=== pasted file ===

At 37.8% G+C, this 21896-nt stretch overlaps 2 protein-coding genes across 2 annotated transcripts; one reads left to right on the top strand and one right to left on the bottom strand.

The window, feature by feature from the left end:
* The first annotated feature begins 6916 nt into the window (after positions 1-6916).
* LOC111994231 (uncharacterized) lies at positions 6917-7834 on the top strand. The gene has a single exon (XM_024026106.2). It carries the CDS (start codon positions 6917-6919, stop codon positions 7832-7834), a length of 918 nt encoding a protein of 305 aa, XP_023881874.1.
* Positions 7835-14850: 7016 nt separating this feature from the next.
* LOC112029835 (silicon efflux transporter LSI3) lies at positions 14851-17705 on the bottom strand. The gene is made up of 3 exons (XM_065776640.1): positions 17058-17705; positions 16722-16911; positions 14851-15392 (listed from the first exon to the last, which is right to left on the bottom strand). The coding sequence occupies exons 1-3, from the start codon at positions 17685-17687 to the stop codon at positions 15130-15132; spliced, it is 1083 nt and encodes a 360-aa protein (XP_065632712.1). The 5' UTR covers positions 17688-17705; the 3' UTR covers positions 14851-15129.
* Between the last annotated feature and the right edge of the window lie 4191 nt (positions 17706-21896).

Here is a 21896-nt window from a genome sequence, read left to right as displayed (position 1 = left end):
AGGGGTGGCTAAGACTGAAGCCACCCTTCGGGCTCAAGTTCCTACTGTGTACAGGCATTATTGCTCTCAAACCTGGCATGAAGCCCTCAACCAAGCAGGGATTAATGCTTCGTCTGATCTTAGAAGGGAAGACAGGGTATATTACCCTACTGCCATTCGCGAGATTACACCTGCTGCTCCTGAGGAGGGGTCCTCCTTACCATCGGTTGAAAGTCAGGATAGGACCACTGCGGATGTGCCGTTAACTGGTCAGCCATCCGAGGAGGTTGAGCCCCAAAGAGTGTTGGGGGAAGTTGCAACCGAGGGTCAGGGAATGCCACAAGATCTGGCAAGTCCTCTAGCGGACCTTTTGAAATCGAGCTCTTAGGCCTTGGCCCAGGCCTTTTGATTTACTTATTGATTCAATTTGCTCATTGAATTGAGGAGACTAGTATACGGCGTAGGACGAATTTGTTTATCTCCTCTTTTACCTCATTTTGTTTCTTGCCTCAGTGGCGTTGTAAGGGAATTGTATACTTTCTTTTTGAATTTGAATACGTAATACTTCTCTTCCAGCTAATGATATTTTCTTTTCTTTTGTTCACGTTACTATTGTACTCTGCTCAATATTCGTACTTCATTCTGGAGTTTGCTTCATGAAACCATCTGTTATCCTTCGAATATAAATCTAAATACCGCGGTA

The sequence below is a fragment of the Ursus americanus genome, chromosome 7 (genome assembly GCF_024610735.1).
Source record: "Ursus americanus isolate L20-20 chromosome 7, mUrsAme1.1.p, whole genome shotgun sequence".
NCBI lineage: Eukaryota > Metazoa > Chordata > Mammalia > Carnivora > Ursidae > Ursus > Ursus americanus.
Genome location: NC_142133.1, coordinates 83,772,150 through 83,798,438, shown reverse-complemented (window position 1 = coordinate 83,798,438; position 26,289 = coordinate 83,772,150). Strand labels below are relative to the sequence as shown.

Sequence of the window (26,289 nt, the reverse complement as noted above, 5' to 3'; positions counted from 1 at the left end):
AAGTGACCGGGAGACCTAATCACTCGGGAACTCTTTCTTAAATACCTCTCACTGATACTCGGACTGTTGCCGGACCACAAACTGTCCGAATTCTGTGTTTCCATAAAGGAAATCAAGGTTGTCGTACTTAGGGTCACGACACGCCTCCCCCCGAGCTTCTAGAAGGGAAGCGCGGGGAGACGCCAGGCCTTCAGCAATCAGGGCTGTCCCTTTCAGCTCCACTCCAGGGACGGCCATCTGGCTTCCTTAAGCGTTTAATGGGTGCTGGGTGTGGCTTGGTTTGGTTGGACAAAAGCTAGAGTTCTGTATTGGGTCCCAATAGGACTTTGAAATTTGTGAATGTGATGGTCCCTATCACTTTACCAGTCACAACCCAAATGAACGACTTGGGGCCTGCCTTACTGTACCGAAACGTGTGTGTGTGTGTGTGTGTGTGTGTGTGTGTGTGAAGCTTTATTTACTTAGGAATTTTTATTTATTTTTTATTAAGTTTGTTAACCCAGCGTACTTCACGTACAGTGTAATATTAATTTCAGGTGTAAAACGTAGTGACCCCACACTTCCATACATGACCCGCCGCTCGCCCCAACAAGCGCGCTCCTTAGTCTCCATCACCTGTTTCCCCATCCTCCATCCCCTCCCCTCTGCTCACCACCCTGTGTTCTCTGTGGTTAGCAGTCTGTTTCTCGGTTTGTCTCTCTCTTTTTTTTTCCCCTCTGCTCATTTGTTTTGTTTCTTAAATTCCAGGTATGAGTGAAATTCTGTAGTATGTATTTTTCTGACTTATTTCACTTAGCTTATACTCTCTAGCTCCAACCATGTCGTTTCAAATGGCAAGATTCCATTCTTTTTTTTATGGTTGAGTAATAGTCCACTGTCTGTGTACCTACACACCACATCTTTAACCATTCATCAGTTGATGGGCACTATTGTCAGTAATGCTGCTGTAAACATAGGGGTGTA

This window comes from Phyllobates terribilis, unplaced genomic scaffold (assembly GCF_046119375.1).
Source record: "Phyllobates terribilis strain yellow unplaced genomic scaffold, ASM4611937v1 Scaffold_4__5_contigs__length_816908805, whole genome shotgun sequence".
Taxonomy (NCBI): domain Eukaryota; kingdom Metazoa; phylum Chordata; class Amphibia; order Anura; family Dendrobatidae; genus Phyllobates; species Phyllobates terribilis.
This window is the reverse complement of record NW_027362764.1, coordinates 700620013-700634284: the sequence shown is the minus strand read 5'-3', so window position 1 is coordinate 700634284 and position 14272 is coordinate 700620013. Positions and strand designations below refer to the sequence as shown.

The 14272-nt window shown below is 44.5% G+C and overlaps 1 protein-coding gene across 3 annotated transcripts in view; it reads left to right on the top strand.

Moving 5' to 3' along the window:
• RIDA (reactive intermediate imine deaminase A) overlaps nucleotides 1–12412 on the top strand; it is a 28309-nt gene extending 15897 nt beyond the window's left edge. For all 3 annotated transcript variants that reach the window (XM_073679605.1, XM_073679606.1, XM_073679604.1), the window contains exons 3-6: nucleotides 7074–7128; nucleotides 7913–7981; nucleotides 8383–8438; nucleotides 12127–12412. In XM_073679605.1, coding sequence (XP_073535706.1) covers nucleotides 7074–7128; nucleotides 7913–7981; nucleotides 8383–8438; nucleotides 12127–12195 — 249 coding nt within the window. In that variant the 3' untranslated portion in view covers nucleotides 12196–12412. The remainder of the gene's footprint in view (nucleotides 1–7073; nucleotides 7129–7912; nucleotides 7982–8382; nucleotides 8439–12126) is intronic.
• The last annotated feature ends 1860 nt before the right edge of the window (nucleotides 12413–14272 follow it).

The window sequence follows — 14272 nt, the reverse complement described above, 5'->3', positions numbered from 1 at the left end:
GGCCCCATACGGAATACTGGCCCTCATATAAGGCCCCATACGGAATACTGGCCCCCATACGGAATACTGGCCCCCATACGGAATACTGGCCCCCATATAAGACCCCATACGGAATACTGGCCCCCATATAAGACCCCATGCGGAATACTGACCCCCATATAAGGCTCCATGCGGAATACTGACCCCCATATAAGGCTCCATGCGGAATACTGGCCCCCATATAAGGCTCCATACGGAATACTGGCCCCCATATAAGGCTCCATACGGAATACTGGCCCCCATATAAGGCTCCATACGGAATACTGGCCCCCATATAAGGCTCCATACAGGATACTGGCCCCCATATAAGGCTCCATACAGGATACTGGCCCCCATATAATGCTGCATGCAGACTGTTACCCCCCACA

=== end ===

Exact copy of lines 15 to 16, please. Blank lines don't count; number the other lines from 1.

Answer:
AAGTGACCGGGAGACCTAATCACTCGGGAACTCTTTCTTAAATACCTCTCACTGATACTCGGACTGTTGCCGGACCACAAACTGTCCGAATTCTGTGTTTCCATAAAGGAAATCAAGGTTGTCGTACTTAGGGTCACGACACGCCTCCCCCCGAGCTTCTAGAAGGGAAGCGCGGGGAGACGCCAGGCCTTCAGCAATCAGGGCTGTCCCTTTCAGCTCCACTCCAGGGACGGCCATCTGGCTTCCTTAAGCGTTTAATGGGTGCTGGGTGTGGCTTGGTTTGGTTGGACAAAAGCTAGAGTTCTGTATTGGGTCCCAATAGGACTTTGAAATTTGTGAATGTGATGGTCCCTATCACTTTACCAGTCACAACCCAAATGAACGACTTGGGGCCTGCCTTACTGTACCGAAACGTGTGTGTGTGTGTGTGTGTGTGTGTGTGTGTGTGAAGCTTTATTTACTTAGGAATTTTTATTTATTTTTTATTAAGTTTGTTAACCCAGCGTACTTCACGTACAGTGTAATATTAATTTCAGGTGTAAAACGTAGTGACCCCACACTTCCATACATGACCCGCCGCTCGCCCCAACAAGCGCGCTCCTTAGTCTCCATCACCTGTTTCCCCATCCTCCATCCCCTCCCCTCTGCTCACCACCCTGTGTTCTCTGTGGTTAGCAGTCTGTTTCTCGGTTTGTCTCTCTCTTTTTTTTTCCCCTCTGCTCATTTGTTTTGTTTCTTAAATTCCAGGTATGAGTGAAATTCTGTAGTATGTATTTTTCTGACTTATTTCACTTAGCTTATACTCTCTAGCTCCAACCATGTCGTTTCAAATGGCAAGATTCCATTCTTTTTTTTATGGTTGAGTAATAGTCCACTGTCTGTGTACCTACACACCACATCTTTAACCATTCATCAGTTGATGGGCACTATTGTCAGTAATGCTGCTGTAAACATAGGGGTGTA

This window comes from Phyllobates terribilis, unplaced genomic scaffold (assembly GCF_046119375.1).